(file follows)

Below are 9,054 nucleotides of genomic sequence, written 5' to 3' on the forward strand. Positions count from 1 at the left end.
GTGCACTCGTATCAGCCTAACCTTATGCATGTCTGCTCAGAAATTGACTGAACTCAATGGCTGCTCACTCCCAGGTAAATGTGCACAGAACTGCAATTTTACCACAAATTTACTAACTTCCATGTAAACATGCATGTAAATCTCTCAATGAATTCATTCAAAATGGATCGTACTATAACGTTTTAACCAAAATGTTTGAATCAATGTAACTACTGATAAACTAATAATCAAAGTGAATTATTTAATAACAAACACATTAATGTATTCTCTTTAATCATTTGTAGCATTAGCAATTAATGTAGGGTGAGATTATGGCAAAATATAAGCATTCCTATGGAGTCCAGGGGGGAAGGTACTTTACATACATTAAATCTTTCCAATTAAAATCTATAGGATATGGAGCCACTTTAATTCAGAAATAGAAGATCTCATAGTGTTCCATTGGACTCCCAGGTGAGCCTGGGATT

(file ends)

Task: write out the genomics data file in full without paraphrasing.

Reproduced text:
Below are 9,054 nucleotides of genomic sequence, written 5' to 3' on the forward strand. Positions count from 1 at the left end.
GTGCACTCGTATCAGCCTAACCTTATGCATGTCTGCTCAGAAATTGACTGAACTCAATGGCTGCTCACTCCCAGGTAAATGTGCACAGAACTGCAATTTTACCACAAATTTACTAACTTCCATGTAAACATGCATGTAAATCTCTCAATGAATTCATTCAAAATGGATCGTACTATAACGTTTTAACCAAAATGTTTGAATCAATGTAACTACTGATAAACTAATAATCAAAGTGAATTATTTAATAACAAACACATTAATGTATTCTCTTTAATCATTTGTAGCATTAGCAATTAATGTAGGGTGAGATTATGGCAAAATATAAGCATTCCTATGGAGTCCAGGGGGGAAGGTACTTTACATACATTAAATCTTTCCAATTAAAATCTATAGGATATGGAGCCACTTTAATTCAGAAATAGAAGATCTCATAGTGTTCCATTGGACTCCCAGGTGAGCCTGGGATT